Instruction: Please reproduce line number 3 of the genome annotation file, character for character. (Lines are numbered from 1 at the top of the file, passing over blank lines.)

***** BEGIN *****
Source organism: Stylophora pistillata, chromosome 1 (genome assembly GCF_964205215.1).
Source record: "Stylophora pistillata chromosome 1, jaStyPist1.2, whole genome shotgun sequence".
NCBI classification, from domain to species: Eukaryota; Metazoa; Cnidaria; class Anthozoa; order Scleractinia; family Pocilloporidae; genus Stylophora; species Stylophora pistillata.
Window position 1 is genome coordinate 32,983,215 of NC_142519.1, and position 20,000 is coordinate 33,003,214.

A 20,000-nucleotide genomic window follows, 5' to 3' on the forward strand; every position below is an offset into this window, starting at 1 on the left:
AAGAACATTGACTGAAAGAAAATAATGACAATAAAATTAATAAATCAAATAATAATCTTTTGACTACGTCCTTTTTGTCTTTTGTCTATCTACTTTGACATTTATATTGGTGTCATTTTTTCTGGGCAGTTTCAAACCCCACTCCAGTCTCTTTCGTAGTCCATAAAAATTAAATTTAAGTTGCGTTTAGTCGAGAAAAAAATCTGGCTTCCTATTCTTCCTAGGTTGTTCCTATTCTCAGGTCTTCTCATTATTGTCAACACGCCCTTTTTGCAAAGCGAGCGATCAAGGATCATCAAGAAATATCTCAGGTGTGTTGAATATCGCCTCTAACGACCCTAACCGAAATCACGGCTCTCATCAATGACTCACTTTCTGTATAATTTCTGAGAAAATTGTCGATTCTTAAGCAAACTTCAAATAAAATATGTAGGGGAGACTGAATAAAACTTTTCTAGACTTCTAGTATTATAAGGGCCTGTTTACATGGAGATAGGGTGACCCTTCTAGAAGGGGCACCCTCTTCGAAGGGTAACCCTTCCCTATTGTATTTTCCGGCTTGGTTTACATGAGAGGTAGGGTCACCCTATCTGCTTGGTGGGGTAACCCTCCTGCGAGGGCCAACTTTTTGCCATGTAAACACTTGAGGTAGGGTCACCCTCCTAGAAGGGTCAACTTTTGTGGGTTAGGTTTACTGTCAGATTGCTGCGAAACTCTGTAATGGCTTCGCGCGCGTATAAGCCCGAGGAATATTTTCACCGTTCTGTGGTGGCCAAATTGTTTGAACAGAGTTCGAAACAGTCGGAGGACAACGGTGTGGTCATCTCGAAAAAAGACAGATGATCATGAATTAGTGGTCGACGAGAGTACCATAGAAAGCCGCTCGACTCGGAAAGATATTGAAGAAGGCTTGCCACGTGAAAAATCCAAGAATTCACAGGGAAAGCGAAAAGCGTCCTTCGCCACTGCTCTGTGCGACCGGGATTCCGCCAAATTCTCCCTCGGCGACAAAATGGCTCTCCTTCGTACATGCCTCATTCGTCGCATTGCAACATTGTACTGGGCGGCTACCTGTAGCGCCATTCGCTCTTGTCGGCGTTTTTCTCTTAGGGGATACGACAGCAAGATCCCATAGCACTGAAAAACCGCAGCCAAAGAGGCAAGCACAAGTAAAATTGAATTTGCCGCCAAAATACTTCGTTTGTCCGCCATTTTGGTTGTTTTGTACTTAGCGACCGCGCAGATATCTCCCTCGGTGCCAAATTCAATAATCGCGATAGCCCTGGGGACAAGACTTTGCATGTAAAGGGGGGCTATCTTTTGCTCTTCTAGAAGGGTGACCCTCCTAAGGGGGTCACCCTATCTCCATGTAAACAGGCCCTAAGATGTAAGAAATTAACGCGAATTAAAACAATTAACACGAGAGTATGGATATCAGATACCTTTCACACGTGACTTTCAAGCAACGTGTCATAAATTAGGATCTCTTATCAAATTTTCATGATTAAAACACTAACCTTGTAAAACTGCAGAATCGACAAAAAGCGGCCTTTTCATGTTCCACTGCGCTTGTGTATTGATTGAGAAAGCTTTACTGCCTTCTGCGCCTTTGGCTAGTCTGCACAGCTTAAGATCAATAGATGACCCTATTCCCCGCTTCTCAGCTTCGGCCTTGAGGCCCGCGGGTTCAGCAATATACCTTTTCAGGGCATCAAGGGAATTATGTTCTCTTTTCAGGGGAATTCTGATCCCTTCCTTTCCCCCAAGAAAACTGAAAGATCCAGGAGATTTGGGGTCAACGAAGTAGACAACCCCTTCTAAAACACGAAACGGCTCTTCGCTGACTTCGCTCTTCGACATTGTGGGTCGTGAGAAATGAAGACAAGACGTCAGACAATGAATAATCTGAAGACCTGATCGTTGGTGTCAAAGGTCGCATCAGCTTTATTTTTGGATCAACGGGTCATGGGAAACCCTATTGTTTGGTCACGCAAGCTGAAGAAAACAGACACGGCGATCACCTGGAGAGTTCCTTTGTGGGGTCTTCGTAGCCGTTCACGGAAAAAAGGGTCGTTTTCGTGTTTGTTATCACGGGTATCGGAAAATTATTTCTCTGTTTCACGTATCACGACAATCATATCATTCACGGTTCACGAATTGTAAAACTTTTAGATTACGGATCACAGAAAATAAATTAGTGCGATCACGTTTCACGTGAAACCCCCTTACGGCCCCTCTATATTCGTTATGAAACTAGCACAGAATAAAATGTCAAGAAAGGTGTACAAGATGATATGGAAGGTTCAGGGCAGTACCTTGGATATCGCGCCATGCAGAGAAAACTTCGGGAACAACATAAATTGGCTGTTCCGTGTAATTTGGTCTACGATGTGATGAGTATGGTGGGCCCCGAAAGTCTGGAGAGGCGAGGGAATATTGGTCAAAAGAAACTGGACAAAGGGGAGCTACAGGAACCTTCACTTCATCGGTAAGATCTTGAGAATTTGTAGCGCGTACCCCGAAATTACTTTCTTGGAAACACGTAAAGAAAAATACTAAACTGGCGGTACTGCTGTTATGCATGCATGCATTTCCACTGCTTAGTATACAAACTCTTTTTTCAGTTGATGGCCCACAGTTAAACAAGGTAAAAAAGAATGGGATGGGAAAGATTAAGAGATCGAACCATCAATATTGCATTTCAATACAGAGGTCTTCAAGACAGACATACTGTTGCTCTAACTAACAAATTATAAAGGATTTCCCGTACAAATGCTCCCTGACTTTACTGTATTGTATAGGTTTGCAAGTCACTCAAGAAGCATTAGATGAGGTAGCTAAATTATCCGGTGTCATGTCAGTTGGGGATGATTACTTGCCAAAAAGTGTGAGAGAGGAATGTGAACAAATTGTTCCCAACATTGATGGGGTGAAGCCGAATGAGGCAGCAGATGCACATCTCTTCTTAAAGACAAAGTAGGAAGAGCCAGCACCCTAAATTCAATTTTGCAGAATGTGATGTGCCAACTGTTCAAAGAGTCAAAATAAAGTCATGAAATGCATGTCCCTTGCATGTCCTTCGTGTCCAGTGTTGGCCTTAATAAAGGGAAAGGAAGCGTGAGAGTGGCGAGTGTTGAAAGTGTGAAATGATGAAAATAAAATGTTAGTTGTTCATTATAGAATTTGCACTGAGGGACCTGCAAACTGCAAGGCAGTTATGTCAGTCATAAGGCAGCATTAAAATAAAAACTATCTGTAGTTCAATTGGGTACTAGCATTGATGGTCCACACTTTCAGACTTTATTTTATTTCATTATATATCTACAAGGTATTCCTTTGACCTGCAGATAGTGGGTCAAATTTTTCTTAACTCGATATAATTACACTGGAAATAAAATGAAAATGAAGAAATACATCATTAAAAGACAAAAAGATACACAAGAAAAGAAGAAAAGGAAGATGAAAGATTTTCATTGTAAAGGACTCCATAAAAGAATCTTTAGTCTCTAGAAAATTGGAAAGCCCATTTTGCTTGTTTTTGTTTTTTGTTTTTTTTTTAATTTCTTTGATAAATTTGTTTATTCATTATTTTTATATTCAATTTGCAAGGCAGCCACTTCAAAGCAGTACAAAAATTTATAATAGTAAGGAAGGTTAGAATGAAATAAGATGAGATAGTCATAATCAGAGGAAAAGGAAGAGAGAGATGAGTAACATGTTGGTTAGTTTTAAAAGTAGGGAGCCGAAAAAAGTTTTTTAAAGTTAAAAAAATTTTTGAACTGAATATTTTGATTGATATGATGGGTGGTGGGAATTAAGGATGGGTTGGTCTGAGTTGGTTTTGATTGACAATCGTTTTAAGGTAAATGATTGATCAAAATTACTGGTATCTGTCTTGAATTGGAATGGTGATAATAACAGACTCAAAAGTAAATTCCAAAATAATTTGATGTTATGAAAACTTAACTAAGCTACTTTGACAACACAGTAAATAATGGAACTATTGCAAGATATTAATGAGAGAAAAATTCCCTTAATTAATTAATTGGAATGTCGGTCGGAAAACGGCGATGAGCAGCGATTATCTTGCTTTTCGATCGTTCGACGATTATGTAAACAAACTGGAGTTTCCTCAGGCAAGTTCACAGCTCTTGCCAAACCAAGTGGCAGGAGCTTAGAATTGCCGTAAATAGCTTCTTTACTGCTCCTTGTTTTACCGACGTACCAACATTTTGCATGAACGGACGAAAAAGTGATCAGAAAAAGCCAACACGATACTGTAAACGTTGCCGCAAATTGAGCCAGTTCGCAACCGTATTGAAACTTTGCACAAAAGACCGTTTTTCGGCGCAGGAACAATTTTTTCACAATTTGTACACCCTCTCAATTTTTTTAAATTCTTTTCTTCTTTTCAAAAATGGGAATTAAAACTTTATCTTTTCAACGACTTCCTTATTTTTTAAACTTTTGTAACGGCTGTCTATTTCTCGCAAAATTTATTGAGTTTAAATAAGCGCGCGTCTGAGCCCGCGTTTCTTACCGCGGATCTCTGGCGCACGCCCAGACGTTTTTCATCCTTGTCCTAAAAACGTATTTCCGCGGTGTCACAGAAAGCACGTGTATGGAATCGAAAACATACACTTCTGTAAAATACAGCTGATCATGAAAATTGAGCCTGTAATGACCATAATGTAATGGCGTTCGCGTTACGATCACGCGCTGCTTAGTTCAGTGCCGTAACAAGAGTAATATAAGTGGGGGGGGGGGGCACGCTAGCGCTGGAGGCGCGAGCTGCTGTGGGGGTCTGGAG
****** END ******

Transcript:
NCBI classification, from domain to species: Eukaryota; Metazoa; Cnidaria; class Anthozoa; order Scleractinia; family Pocilloporidae; genus Stylophora; species Stylophora pistillata.